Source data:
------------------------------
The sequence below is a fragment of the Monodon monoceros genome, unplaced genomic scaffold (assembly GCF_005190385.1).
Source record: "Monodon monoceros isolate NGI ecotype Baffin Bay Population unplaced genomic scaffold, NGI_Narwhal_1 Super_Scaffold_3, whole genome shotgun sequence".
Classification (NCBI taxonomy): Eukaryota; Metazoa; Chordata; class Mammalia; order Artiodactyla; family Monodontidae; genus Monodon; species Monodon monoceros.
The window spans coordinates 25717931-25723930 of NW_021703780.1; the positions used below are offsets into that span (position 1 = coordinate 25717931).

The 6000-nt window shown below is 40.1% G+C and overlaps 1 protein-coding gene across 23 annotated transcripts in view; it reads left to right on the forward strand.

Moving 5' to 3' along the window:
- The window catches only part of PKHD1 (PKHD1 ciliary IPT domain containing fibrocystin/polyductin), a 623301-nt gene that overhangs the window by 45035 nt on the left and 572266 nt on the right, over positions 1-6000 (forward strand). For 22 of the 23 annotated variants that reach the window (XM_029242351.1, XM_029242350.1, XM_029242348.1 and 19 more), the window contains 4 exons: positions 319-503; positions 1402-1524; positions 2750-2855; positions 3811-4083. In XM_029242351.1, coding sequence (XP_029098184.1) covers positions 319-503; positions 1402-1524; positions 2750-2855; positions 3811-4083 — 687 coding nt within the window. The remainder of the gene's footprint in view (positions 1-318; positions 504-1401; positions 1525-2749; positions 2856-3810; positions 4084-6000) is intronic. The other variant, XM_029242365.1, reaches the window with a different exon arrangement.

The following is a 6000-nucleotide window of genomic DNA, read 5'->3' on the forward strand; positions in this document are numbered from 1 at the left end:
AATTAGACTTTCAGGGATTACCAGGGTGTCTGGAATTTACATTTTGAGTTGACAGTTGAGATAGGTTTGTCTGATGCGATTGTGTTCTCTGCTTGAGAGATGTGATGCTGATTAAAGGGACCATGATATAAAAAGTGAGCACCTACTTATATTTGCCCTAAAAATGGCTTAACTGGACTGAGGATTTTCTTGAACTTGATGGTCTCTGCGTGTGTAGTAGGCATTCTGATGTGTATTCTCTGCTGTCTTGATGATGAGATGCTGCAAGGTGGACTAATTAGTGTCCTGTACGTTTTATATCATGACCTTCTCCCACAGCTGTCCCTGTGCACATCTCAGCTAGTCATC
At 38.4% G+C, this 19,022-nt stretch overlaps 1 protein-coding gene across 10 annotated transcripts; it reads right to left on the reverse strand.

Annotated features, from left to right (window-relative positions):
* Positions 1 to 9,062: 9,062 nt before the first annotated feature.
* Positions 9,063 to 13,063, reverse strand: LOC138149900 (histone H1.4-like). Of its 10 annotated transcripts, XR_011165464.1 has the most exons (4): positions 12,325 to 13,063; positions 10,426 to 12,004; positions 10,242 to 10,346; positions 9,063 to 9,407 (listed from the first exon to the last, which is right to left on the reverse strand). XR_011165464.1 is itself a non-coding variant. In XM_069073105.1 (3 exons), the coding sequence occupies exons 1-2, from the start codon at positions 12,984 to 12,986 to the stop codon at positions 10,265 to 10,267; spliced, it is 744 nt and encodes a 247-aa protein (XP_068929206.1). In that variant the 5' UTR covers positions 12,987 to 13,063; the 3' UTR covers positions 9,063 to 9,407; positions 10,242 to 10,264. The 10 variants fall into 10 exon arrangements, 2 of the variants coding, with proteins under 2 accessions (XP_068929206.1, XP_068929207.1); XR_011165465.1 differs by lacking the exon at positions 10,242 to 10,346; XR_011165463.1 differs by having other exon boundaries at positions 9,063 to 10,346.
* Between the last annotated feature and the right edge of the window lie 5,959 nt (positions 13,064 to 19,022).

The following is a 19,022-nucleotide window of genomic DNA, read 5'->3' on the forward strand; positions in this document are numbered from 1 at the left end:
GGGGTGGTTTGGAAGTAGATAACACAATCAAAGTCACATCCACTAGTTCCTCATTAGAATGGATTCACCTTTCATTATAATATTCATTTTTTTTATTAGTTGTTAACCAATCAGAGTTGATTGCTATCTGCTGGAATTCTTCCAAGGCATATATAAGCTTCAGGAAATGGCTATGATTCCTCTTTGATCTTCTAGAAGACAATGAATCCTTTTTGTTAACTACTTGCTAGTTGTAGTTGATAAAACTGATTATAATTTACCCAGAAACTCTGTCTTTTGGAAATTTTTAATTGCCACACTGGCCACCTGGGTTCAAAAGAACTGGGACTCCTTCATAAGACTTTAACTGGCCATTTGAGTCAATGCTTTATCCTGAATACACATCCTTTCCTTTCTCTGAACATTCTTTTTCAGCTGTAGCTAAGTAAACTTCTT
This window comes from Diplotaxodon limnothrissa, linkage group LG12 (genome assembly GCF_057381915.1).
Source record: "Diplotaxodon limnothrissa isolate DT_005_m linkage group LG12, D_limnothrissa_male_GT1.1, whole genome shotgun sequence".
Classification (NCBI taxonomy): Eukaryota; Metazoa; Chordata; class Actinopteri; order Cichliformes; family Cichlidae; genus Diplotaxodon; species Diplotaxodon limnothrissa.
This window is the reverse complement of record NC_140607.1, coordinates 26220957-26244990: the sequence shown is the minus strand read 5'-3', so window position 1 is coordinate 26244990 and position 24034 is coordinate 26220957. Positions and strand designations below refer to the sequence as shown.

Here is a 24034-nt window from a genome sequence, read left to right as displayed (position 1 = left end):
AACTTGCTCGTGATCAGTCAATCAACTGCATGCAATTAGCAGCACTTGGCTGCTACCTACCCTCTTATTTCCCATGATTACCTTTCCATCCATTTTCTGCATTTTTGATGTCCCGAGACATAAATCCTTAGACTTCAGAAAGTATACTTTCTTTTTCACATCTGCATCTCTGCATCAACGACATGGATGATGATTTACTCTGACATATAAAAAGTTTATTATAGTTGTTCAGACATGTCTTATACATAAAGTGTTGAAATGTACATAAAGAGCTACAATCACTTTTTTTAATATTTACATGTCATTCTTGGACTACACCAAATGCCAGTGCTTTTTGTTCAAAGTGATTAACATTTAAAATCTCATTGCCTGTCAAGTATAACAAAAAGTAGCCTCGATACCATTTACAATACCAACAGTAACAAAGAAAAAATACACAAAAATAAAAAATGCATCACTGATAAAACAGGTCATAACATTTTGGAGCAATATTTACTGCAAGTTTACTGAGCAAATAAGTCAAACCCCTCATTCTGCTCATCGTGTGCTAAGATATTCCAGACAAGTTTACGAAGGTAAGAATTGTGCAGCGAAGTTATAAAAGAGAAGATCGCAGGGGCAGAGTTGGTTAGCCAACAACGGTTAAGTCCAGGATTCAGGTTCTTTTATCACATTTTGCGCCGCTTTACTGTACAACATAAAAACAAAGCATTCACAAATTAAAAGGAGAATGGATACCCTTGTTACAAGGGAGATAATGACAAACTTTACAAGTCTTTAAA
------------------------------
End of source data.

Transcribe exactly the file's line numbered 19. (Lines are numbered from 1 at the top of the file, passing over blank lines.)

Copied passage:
Classification (NCBI taxonomy): Eukaryota; Metazoa; Chordata; class Actinopteri; order Cichliformes; family Cichlidae; genus Diplotaxodon; species Diplotaxodon limnothrissa.